Knowing When to Say When
A tension exists between making food that is healthy and food that tastes good. it gets especially complicated when you throw in the effect of texture, and cravings a specific taste or texture. Today’s kitchen time brought two attempts that were less successful than last night’s dinner, and served themselves as one of my “learning experience” days.
I may or may not have mentioned before that “candy” was one of the first words that I learned how to spell, due to the fact that my parents would speak over my head at dinner as a child, “Hey, maybe we should go to the store and get some C-A-N-D-Y later.” Gotta tell ya, it was a good word to know how to spell, and every time my parents started spelling, and it wasn’t the “W-A-L-K” or “B-A-L-L” that was spelled out to avoid getting our dogs excited, I would immediately jump up and be ready to head to the store for some sweet satisfaction. Given my early love of hardened sugar, and my recent exploration into culinary combinations, I found myself reading late into the night last night with my nose stuck in Anita Chu’s Field Guide to Candy. Chu has recipes for over 100 sugary dishes from around the world, explaining how to make them all, and tempting readers with images of all of the desserts ranging from Turkish Delight to Sugar Plums to Truffles to Peanut Brittle and Marshmallows. It was fun to read the recipes, and the selected winner today was for the recipe that is said to be like a tootsie roll. I used cocoa powder and butter instead of unsweetened chocolate, and even after melting it together with the other ingredients in her recipe, my chocolate candies were a bit too gritty.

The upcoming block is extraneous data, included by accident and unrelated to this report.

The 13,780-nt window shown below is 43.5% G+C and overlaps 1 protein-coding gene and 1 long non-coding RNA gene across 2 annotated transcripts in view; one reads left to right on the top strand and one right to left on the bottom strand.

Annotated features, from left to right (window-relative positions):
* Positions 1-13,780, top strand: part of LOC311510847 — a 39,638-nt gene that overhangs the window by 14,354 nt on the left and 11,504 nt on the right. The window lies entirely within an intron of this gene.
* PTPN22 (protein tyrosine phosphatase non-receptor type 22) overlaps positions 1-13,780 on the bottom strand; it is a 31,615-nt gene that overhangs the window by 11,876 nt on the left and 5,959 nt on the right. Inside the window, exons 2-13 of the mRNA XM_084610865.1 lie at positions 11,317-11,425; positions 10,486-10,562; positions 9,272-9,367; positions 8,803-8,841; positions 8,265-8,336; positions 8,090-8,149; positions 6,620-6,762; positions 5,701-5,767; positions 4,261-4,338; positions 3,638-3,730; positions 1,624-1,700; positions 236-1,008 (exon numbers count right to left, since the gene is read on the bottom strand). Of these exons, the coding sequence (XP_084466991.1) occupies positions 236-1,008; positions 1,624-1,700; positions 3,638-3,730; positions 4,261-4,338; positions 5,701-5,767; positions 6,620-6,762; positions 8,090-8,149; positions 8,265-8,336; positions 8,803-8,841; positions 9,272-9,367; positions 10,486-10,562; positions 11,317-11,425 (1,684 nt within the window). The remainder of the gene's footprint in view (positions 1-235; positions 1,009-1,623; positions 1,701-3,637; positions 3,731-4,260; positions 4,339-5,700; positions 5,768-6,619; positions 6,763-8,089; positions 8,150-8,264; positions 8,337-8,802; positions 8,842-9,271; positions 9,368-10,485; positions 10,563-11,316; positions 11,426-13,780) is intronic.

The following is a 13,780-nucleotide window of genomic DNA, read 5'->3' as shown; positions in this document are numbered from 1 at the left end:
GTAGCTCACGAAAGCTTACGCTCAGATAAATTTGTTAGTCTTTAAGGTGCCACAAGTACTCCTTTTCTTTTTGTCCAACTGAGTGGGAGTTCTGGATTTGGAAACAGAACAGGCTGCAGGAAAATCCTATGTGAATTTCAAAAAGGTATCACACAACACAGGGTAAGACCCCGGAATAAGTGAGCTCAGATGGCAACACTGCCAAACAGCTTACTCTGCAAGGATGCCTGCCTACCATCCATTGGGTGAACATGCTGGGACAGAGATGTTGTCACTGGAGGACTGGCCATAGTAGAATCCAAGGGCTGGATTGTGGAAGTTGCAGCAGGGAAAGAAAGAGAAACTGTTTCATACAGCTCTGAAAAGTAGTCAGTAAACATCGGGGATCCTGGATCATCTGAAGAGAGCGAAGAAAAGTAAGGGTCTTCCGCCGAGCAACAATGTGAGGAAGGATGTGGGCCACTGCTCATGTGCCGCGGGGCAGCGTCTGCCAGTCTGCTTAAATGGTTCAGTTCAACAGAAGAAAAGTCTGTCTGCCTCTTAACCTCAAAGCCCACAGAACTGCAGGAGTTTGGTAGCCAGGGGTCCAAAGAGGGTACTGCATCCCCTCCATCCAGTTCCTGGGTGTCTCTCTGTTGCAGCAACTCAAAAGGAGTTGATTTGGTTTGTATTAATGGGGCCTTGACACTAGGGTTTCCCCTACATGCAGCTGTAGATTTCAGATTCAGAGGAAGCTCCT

The second recipe attempt for today was for a healthier version of a Lemon and Zucchini Muffin recipe I found on Pinterest. Much like the mother this week who has gotten so much attention for her overly tanned appearance and the accusation that she took her child into a tanning bed, I overly modified this recipe as i dragged it into my kitchen exploration in foods that are both healthy and classically sweet. I had a friend help me out with the baking while we caught up on life, and when I mentioned that we could use whole wheat flour, I forgot to add the caveat that only half of the flour should be of the subbed whole wheat. Oops. I was out of eggs, and didn’t have the buttermilk that the recipe called for. So, I did a vinegar trick with some milk to make buttermilk that didn’t turn out quite right, and added ground flax, water, and applesauce to replace the eggs that should have gone into the muffins. I reduced the sugar and amount of glaze for the muffins, and looked at the little cakes as a finished product. They’re moist, and they’ve got all the signs of health, but they’re not quite right. Though my proportions were right for all of those substitutions, when the muffins came out of the oven, they tasted healthy. Filling, but confusing. Usually lemon is such a delightfully light flavor, and the ground flax and whole wheat flour take that away. There’s not a lot of sugar in them now, and it takes a bit of effort to eat them down. Maybe I won’t be so liberal with my recipe modifications for my next baking project.